The illustrated slats 44 (FIGS. 7-8) end at a location above the bearing surfaces 51. It is noted that if the ends extended outward beyond the bearing surfaces 51 (see end 90 represented by dashed lines in FIG. 4), then the ends would tend to lift when the slats 46 were flexed. This is not a problem for several reasons. First, even if the slats 46 terminate as shown by end 90, the upward movement is minimal. Also, the movement is at an edge of the seat, such that a seated user's body shape is normally rounded up at that outermost location. Nonetheless, with some chair designs, this upward movement may be significant. For this purpose, the alternative end 91 (FIG. 9) is shown. The end 91 is curved outward and downward to match a corresponding shape of the outer flange 92 of the illustrated molded frame. The curve of end 91 defines a center axis located basically at connecting rod 49. Thus, when a particular slat 46′ (FIG. 9) is flexed downward (such as when a person sits on it), the end 91 merely slides inwardly along the outer flange 92, moving along an arc having its axis of rotation substantially at the connecting rod 49.

As shown in FIG. 13, the seating unit 30 includes a base frame 31 having a U-shaped horizontal frame member 36 formed by side sections 100 and front transverse section 101 and that is adapted to support a seat suspension 32 (also called a “seat” herein). Notably, the illustrated rear portions of frame member 36 are not connected by any structural cross member, such that there is a rearwardly-facing open area 102 between the rear portions. The base frame 31 further includes a pair of protruding uprights 37 at a rear of the side sections 100. The molded back component 38 with arms has corner sections 39 with downwardly-open cavities shaped to closely and matably telescopingly engage the uprights 37. Notably, the back component 38A is very similar to back component 38, but does not include armrests. Accordingly, only the back component 38 will be described below, with the back component 38A being sufficiently similar for an understanding by persons skilled in the art of chair design.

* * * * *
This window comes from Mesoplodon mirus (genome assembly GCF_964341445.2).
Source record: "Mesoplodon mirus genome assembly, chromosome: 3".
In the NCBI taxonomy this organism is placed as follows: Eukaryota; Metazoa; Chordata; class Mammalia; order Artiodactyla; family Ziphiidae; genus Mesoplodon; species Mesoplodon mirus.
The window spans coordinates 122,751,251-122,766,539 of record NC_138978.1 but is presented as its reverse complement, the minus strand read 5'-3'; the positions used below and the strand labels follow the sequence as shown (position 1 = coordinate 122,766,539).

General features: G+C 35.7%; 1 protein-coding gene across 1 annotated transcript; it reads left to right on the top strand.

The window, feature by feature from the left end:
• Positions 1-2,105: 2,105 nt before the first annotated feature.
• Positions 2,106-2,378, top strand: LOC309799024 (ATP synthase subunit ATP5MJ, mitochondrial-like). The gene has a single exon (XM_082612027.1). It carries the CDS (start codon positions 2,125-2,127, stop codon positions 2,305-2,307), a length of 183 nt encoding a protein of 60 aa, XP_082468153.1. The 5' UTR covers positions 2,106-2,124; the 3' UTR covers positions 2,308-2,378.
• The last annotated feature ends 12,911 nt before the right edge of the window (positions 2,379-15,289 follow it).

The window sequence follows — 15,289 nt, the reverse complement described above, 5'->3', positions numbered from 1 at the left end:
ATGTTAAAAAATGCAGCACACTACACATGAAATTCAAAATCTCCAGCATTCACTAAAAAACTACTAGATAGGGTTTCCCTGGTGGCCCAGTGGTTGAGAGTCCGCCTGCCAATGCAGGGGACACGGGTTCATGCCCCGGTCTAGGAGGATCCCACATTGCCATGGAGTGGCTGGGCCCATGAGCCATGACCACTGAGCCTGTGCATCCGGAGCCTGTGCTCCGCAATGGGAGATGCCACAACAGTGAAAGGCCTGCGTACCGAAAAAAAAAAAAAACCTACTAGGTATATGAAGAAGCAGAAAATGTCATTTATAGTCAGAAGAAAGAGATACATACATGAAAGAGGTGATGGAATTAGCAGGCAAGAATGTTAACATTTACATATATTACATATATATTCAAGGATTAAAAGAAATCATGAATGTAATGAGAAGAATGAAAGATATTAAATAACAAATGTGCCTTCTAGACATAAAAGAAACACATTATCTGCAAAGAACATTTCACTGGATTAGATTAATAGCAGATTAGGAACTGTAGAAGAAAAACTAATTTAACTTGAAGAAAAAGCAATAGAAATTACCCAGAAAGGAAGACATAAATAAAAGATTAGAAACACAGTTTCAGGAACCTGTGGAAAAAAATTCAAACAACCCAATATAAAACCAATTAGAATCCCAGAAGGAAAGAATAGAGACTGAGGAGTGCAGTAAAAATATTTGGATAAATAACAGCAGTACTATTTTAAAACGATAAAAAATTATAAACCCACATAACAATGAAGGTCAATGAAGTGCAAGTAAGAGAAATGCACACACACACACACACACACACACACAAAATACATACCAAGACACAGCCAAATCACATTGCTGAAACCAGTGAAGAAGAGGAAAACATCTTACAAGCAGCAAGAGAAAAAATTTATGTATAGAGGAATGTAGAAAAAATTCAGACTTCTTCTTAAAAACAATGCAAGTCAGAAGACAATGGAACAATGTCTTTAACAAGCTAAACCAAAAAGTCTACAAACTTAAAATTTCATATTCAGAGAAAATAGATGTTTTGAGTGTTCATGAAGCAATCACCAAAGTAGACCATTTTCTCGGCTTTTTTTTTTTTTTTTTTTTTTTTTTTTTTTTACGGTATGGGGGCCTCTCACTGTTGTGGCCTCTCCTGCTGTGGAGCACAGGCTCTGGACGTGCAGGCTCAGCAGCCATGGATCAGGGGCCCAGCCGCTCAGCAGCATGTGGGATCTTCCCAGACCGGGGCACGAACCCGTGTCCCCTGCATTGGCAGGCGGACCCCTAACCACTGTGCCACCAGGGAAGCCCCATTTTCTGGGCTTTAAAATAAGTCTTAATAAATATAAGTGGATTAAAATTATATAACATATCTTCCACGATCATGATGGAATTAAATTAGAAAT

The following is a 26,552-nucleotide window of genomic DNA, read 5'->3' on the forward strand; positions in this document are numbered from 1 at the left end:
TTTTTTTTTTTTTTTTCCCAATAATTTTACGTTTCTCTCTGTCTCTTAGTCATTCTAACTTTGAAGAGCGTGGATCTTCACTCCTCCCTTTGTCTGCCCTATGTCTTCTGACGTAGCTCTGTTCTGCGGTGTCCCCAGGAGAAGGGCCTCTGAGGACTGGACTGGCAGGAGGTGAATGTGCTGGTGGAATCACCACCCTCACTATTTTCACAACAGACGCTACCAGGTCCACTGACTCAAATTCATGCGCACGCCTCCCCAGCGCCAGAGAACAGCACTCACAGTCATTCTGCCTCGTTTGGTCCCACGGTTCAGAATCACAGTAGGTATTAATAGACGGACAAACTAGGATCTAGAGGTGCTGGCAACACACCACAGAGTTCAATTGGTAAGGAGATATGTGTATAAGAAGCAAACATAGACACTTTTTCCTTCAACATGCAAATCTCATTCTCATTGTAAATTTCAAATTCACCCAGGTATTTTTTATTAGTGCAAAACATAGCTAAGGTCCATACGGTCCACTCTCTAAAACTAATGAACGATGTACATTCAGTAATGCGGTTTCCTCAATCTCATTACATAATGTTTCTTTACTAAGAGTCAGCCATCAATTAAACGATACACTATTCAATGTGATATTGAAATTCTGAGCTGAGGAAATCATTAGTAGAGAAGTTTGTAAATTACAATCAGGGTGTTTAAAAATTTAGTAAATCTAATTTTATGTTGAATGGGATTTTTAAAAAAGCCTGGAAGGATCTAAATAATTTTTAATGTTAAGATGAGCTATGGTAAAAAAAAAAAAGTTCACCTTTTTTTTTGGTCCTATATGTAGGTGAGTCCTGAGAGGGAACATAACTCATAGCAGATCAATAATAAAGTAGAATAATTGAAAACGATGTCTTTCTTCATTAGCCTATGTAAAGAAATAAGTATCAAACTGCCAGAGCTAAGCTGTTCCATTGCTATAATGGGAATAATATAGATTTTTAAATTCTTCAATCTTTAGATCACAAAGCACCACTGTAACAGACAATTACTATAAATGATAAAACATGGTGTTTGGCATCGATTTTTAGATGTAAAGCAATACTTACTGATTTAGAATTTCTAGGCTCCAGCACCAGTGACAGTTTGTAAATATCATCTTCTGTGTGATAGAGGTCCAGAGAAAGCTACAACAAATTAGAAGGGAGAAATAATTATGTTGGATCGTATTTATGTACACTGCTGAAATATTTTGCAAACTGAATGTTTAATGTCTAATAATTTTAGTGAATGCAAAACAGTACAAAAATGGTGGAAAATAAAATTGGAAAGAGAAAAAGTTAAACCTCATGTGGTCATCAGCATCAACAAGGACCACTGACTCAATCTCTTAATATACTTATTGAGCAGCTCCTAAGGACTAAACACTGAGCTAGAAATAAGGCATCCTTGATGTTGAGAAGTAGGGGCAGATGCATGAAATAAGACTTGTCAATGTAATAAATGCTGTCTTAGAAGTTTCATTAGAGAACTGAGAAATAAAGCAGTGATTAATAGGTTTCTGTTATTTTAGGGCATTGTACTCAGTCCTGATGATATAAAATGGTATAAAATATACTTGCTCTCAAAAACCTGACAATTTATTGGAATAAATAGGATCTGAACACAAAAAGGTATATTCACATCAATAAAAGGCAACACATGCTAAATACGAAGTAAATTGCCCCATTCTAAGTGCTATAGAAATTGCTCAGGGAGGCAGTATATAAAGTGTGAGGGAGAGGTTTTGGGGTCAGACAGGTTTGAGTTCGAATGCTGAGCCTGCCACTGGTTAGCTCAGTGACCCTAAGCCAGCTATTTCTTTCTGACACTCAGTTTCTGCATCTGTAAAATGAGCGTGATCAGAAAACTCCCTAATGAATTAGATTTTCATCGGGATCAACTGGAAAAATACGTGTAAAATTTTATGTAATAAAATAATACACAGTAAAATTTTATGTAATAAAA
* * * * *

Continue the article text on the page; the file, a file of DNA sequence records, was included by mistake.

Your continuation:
As noted above, the back component 38 has an enlarged horizontal beam section 40 extending between the corner sections 39 with the beam section 40 being sufficiently rigid and longitudinally stiff such that it is configured to stabilize the rear portions of the side sections 100 of frame 36 when the molded back 38 is engaging the uprights 37. The illustrated beam section 40 has a downwardly open U-shaped cross section and may or may not include perpendicular or diagonal cross ribs for torsionally stiffening the beam section. The corner sections 39 extend upwardly from ends of the cross beam section 40 and are integrally connected in a manner such that the beam section 40 rigidly interconnects the corner sections 39 and hence also rigidly interconnects the uprights 37 thus in turn rigidifying a rear of the frame member 36 in a manner stabilizing the entire frame 31. It is noted that a front of the corner sections 39 at ends of the beam section 40 includes U-shaped notch formations 105 (FIG. 16) that abut and engage a top of the side sections 100 for accurately setting a downward engagement of the corner sections 39 on the uprights 37 and for locating the back 38 accurately on the frame 31.